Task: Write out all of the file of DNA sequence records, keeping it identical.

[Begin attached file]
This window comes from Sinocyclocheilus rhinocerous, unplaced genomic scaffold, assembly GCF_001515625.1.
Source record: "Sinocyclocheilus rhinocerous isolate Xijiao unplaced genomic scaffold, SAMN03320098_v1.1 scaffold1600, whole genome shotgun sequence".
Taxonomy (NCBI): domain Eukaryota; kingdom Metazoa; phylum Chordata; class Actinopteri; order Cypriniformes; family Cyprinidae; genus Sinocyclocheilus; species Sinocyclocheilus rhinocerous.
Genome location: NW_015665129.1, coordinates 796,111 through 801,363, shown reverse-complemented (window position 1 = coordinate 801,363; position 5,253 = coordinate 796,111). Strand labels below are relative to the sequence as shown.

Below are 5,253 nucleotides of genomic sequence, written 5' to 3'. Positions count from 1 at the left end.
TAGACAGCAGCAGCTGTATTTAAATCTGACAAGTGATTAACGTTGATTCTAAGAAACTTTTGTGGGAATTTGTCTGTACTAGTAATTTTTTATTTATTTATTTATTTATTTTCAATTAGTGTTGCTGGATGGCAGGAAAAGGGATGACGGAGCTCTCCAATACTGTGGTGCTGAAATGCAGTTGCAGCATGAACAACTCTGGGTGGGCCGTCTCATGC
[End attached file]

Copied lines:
This window comes from Sinocyclocheilus rhinocerous, unplaced genomic scaffold, assembly GCF_001515625.1.
Source record: "Sinocyclocheilus rhinocerous isolate Xijiao unplaced genomic scaffold, SAMN03320098_v1.1 scaffold1600, whole genome shotgun sequence".
Taxonomy (NCBI): domain Eukaryota; kingdom Metazoa; phylum Chordata; class Actinopteri; order Cypriniformes; family Cyprinidae; genus Sinocyclocheilus; species Sinocyclocheilus rhinocerous.
Genome location: NW_015665129.1, coordinates 796,111 through 801,363, shown reverse-complemented (window position 1 = coordinate 801,363; position 5,253 = coordinate 796,111). Strand labels below are relative to the sequence as shown.

Below are 5,253 nucleotides of genomic sequence, written 5' to 3'. Positions count from 1 at the left end.
TAGACAGCAGCAGCTGTATTTAAATCTGACAAGTGATTAACGTTGATTCTAAGAAACTTTTGTGGGAATTTGTCTGTACTAGTAATTTTTTATTTATTTATTTATTTATTTTCAATTAGTGTTGCTGGATGGCAGGAAAAGGGATGACGGAGCTCTCCAATACTGTGGTGCTGAAATGCAGTTGCAGCATGAACAACTCTGGGTGGGCCGTCTCATGC